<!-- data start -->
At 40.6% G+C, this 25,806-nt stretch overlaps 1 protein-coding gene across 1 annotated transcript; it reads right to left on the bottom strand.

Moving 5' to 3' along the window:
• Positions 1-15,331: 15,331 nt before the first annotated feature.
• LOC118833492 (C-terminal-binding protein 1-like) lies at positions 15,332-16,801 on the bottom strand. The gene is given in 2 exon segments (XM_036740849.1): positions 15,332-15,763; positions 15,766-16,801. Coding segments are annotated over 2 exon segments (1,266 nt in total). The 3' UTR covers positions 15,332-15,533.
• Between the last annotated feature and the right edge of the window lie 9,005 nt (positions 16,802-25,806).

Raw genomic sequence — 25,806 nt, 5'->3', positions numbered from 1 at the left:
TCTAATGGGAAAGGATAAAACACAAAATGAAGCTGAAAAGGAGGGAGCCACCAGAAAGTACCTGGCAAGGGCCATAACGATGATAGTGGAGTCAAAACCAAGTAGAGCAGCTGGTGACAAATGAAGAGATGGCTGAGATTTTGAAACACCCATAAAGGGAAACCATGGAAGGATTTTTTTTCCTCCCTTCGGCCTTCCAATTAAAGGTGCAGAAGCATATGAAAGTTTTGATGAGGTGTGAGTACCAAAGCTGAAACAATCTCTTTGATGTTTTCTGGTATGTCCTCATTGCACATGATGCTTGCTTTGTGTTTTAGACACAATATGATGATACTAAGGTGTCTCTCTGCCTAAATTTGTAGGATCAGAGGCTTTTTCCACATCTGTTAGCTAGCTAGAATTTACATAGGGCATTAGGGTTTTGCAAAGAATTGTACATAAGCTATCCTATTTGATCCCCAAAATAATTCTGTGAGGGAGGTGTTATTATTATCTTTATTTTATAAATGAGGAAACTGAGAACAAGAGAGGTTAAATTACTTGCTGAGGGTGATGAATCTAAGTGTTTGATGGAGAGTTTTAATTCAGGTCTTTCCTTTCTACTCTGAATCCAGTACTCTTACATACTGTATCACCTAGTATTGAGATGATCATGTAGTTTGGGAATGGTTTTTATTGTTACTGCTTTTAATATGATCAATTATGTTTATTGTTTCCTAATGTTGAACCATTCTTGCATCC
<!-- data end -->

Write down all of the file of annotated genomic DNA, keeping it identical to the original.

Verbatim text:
At 40.6% G+C, this 25,806-nt stretch overlaps 1 protein-coding gene across 1 annotated transcript; it reads right to left on the bottom strand.

Moving 5' to 3' along the window:
• Positions 1-15,331: 15,331 nt before the first annotated feature.
• LOC118833492 (C-terminal-binding protein 1-like) lies at positions 15,332-16,801 on the bottom strand. The gene is given in 2 exon segments (XM_036740849.1): positions 15,332-15,763; positions 15,766-16,801. Coding segments are annotated over 2 exon segments (1,266 nt in total). The 3' UTR covers positions 15,332-15,533.
• Between the last annotated feature and the right edge of the window lie 9,005 nt (positions 16,802-25,806).

Raw genomic sequence — 25,806 nt, 5'->3', positions numbered from 1 at the left:
TCTAATGGGAAAGGATAAAACACAAAATGAAGCTGAAAAGGAGGGAGCCACCAGAAAGTACCTGGCAAGGGCCATAACGATGATAGTGGAGTCAAAACCAAGTAGAGCAGCTGGTGACAAATGAAGAGATGGCTGAGATTTTGAAACACCCATAAAGGGAAACCATGGAAGGATTTTTTTTCCTCCCTTCGGCCTTCCAATTAAAGGTGCAGAAGCATATGAAAGTTTTGATGAGGTGTGAGTACCAAAGCTGAAACAATCTCTTTGATGTTTTCTGGTATGTCCTCATTGCACATGATGCTTGCTTTGTGTTTTAGACACAATATGATGATACTAAGGTGTCTCTCTGCCTAAATTTGTAGGATCAGAGGCTTTTTCCACATCTGTTAGCTAGCTAGAATTTACATAGGGCATTAGGGTTTTGCAAAGAATTGTACATAAGCTATCCTATTTGATCCCCAAAATAATTCTGTGAGGGAGGTGTTATTATTATCTTTATTTTATAAATGAGGAAACTGAGAACAAGAGAGGTTAAATTACTTGCTGAGGGTGATGAATCTAAGTGTTTGATGGAGAGTTTTAATTCAGGTCTTTCCTTTCTACTCTGAATCCAGTACTCTTACATACTGTATCACCTAGTATTGAGATGATCATGTAGTTTGGGAATGGTTTTTATTGTTACTGCTTTTAATATGATCAATTATGTTTATTGTTTCCTAATGTTGAACCATTCTTGCATCC